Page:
By Julie Shapiro
TRIBECA — A crumbling city court building in TriBeCa poses a danger to the public and requires emergency repairs, a city contractor said Tuesday.
The landmarked building features two clock towers and other decorative elements on the roof, including four large stone eagles. The eagles and the eastern clock tower, along with portions of the parapet, have decayed and are in danger of falling into the street.
"It’s just in terrible condition right now," said Joseph Donovan, senior principal at Stantec Architecture, referring to several rooftop structures at 346 Broadway.
After Donovan described the building’s state to the city Landmarks Preservation Commission Tuesday morning, the commission approved emergency measures to stabilize the rooftop.
"This is dangerous to the public and needs to be remedied immediately," said Joan Gerner, a member of the Landmarks Commission. "This needs to get started as soon as possible. It would be irresponsible not to move quickly."
The city plans to complete the work within six weeks, said Mark Daly, spokesman for the Department of Citywide Administrative Services, which is in charge of the building.
The city will remove a deteriorating brick and terra cotta chimney and will use steel and supportive fabric to keep the eagles, eastern clock tower and other rooftop elements in place, Donovan said.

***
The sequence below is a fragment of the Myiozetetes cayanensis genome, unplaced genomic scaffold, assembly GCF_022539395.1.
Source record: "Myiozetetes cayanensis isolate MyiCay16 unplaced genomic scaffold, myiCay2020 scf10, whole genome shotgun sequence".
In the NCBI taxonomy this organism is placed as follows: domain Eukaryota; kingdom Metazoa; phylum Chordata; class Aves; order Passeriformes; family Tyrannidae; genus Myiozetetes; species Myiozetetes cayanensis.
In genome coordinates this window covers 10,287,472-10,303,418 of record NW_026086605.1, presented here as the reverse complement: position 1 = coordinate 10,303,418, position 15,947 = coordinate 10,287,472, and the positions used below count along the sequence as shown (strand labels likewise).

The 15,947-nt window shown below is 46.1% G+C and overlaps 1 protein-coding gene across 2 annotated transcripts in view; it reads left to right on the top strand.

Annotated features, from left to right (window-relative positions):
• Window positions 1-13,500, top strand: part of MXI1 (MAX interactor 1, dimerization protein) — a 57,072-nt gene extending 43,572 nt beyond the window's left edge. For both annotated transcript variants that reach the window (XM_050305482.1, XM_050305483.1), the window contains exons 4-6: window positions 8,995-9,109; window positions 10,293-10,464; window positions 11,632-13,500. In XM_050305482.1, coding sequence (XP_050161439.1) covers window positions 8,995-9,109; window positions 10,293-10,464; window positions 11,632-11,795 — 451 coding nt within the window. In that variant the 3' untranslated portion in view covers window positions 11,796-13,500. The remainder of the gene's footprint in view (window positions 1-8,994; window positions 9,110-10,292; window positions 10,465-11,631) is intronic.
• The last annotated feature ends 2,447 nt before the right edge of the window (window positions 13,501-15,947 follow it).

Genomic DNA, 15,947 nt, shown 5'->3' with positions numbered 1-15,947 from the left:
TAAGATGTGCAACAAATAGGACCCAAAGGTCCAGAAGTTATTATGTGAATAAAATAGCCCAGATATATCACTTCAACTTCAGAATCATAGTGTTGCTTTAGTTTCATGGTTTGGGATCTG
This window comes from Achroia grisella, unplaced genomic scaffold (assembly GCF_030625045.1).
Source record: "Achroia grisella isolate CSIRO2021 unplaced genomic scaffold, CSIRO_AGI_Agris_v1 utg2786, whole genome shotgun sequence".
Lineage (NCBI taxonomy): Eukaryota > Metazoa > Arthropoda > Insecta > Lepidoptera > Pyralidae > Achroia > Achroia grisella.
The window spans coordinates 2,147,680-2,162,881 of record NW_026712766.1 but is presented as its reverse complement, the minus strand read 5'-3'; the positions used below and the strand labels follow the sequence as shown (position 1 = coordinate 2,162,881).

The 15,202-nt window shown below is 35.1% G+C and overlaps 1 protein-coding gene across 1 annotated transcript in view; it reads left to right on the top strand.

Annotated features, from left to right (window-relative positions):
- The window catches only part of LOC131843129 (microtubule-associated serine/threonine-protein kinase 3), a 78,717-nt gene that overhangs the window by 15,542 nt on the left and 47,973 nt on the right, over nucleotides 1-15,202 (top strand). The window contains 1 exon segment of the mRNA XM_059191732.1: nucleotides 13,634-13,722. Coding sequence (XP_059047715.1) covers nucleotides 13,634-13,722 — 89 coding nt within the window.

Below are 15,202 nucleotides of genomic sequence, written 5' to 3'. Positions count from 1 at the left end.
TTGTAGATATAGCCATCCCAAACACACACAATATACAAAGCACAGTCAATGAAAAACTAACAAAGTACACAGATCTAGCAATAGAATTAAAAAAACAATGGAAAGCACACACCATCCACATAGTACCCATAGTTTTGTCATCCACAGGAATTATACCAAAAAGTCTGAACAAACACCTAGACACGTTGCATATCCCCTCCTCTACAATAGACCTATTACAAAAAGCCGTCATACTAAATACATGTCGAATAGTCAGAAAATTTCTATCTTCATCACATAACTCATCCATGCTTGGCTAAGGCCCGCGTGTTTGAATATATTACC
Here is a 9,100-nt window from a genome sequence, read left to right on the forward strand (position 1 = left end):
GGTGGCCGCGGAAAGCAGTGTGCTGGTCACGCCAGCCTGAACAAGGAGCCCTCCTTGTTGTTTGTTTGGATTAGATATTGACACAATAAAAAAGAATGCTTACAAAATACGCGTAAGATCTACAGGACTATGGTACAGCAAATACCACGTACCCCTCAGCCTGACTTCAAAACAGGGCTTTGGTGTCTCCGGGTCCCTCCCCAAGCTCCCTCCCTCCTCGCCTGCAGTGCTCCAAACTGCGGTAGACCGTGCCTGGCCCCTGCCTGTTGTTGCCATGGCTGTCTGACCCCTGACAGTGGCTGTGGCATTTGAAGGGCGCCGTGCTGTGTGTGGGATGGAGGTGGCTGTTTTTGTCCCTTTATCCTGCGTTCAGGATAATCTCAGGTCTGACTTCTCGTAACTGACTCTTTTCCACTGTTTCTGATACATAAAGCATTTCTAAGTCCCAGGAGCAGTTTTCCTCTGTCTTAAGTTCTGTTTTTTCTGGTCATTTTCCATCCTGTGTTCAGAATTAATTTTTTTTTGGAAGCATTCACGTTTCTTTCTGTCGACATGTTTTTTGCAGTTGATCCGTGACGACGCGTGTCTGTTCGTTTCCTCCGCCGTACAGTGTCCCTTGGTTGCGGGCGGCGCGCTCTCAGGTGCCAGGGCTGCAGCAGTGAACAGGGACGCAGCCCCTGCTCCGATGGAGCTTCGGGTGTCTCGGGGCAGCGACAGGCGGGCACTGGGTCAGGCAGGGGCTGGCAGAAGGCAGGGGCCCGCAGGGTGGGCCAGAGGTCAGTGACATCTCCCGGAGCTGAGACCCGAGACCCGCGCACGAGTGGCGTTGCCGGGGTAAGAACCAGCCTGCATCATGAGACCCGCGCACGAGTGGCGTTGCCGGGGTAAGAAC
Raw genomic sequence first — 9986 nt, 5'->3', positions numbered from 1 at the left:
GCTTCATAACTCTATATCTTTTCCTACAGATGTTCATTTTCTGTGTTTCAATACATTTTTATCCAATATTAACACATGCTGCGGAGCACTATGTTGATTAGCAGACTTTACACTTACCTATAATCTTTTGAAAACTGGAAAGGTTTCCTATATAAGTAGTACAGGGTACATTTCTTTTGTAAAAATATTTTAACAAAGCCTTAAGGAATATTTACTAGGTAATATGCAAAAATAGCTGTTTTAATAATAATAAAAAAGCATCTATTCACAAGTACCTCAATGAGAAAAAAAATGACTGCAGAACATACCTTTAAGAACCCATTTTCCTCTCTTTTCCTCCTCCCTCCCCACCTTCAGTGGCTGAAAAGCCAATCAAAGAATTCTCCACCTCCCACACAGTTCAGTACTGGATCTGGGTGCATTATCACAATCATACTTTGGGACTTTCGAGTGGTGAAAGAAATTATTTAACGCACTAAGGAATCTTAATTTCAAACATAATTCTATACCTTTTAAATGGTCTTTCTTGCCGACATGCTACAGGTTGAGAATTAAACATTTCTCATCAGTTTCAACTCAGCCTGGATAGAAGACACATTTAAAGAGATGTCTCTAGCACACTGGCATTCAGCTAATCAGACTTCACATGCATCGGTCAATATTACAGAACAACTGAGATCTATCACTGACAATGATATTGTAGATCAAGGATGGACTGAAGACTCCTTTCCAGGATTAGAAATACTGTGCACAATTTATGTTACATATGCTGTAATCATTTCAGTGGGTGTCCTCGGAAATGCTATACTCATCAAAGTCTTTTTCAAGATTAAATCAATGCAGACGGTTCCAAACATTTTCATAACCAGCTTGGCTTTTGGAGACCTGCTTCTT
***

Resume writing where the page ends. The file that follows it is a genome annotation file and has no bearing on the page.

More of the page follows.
Early next year, the city will do a more in-depth inspection and develop a permanent plan to stabilize the building, Donovan said.
It is unclear, however, if the city will put money toward a major restoration, and that worried the Landmarks Commission.
"If [the eagles] were bandaged on a permanent basis, it would be a great loss," said Elizabeth Ryan, a member of the commission.
Commissioner Roberta Gratz added, “We can’t let preservation be the victim of a severe budget, particularly in a building as important as this.”
Designed by Stephen D. Hatch and McKim, Mead & White, the building was constructed between 1894 and 1898 as headquarters for the New York Life Insurance Company.
A skyscraper in its day, the 13-story building “was intended to project an image of prosperity, integrity and permanence,” according to the Landmarks Commission.
The city bought the building in 1967, and today it houses the summons part of the New York City Criminal Court, along with other city offices, said Daly, the DCAS spokesman.
Daly declined to comment on the maintenance of 346 Broadway, but he said in an e-mail that the city deferred maintenance on many buildings during the fiscal crisis of the 1970s.
"It’s a beautiful building," said Roger Byrom, chairman of Community Board 1’s Landmarks Committee. “This is very unfortunate.”